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‘Local elections for reconstruction’

Wednesday, March 30th, 2016

sssFrom the Nepali Press

Karobar daily, 30 March

What is the progress of post-earthquake reconstruction? 

We have developed mechanisms and policies. We now have a structure to work at the grassroot level. People complain about delays, but it was not possible to begin reconstruction without internal preparation.

What is the authority doing now?

We are carrying out a survey to collect and verify the data about damage and earthquake survivors. We have completed 60 per cent of the survey, and we will distribute housing grants as soon as we have the exact data.     

Is it true that the ongoing survey was carried out under pressure from donors?

This survey was necessary because we did not have reliable data about earthquake survivors. The Post Disaster Needs Assessment (PDNA) report was just a preliminary document, and we had promised during the International Conference on Nepal’s Reconstruction (ICNR) that we would collect reliable data before distributing housing grants. It helps us distribute housing grants among the real survivors, and not the fake ones.

Will earthquake survivors be able to rebuild their houses before the next monsoon? 

I do not want to lie. They will not be able to rebuild their houses before the monsoon, even if we begin distributing housing grants now. It is difficult to manage construction workers because skilled and able-bodied youth are abroad. There is a scarcity of construction materials. I do not want to give them false hope.

Earthquake survivors are saying the Rs 200,000 housing grant is not sufficient.

The amount of the housing grant was determined before I was appointed as the authority chief. The government decided to give each family Rs 200,000, assuming that construction materials and cheaper workers would be available at the local level. If this amount still falls short, they can get a reconstruction loan of up to Rs 300,000 more.

Donors are complaining that the authority has failed to spend the reconstruction budget.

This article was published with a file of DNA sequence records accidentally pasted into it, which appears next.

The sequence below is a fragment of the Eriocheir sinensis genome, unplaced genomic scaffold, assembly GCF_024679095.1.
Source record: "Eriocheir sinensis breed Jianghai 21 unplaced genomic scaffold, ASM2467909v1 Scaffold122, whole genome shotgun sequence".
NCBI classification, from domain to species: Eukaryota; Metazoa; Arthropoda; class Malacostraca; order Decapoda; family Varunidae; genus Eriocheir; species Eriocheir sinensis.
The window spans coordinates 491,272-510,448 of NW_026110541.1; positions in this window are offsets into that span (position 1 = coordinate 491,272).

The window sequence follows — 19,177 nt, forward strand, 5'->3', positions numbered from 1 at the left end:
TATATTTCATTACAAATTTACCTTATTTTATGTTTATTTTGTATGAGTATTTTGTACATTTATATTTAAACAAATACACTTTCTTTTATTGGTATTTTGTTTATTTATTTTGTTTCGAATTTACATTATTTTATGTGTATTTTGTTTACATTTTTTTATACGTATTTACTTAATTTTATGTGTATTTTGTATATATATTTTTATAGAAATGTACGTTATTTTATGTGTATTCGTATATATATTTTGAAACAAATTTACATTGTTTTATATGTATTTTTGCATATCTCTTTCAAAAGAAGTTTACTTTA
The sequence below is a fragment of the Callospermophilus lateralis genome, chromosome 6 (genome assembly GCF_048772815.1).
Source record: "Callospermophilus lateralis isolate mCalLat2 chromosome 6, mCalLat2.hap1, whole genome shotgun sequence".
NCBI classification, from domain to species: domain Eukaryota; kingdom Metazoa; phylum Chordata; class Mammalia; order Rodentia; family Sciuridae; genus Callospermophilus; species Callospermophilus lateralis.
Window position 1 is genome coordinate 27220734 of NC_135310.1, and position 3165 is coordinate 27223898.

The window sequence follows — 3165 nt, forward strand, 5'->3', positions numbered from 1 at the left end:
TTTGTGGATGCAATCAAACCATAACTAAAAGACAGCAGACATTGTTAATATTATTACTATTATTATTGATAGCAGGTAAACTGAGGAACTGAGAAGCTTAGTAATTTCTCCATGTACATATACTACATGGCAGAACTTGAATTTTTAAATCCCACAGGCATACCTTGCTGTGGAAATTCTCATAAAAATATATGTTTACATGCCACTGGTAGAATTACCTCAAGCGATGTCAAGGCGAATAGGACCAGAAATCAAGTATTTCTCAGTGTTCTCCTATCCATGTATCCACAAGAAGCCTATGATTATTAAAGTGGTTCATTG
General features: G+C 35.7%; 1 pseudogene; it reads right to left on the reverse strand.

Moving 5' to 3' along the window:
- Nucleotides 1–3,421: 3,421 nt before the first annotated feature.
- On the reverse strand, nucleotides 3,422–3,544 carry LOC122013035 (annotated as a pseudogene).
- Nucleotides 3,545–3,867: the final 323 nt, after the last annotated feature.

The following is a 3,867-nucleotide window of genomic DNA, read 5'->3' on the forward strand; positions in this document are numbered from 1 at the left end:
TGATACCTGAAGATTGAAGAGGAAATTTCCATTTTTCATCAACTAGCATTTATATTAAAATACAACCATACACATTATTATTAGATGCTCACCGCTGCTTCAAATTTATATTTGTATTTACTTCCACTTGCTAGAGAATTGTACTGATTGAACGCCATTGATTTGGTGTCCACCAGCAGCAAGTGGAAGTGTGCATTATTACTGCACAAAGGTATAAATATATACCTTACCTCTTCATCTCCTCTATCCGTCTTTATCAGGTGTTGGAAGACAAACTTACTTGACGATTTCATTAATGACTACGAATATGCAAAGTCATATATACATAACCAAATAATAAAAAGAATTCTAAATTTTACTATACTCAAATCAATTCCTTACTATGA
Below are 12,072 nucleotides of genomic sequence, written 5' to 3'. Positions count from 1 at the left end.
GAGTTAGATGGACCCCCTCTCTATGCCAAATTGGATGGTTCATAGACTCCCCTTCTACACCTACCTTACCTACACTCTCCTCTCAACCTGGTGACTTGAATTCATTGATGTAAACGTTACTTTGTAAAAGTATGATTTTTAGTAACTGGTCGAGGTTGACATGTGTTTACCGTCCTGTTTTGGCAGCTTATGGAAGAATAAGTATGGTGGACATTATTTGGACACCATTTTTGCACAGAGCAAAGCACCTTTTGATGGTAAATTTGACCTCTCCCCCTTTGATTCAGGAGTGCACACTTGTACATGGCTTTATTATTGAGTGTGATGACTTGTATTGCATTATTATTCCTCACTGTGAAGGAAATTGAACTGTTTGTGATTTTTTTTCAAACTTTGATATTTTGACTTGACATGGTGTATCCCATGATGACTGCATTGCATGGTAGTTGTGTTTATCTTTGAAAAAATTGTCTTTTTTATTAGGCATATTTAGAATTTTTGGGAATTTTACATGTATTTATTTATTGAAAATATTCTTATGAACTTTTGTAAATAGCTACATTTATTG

This is not true. They have in fact lauded our vision. We have so far signed loan agreements amounting to Rs 125 billion. We are preparing to sign another Rs 75 billion loan agreement with India. China is also releasing the money it pledged. The Finance Ministry has already released Rs 65 billion for reconstruction activity.

So what are the challenges?

The biggest challenge is to mobilise people. The lack of elected representatives has made it more difficult for us to work at the grassroot level. If possible, let us hold local elections across the country. If not, let us do it in the 31 earthquake-affected districts. If that is also not possible, let us do it in the 14 most affected districts.


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3 Responses to “‘Local elections for reconstruction’”

  1. Ravi Raj Kaur on Says:

    Just show the houses and the bills. TRANSPARENCY

  2. Shyam Thapa on Says:

    Our hearts are bleeding that the victims of the great quake have not been assisted so far even after a year. When the international communities were ready assist them free the Government denied them the permission to do so. Now the Government thinking of taking loan from international banks and sink the country into further depth. We should laud our planners and policy makers for that. You drive away the benefactors and you do not do any for the victims. It is really deplorable and pathetic on how the country is running. The quake victims are our brothers and sisters. They need houses, schools and clinics which have been damaged at the earliest. Imagine yourself to be one of them.

  3. david seddon on Says:

    the story of government failure to respond adequately to the earthquakes and the aftermath is a scandal. It is being compounded by a continuing failure over more than a year later to provide adequate support and compensation to those who lost their homes and in many cases their livelihoods. The foreign agencies by and large have also failed to exert sufficient pressure on the govt or alternatively to provide their own special funds for reconstruction support. It is a lamentable situation and a terrible reflection on the incapacity and corruption of the political elite. Few come out of this with a reasonable reputation – apart from the Red Cross, the police and a few NGOs. I am deeply concerned, as a long term commentator on the political economy of Nepal and friend of the Nepali people, that Nepal is now a failed state.

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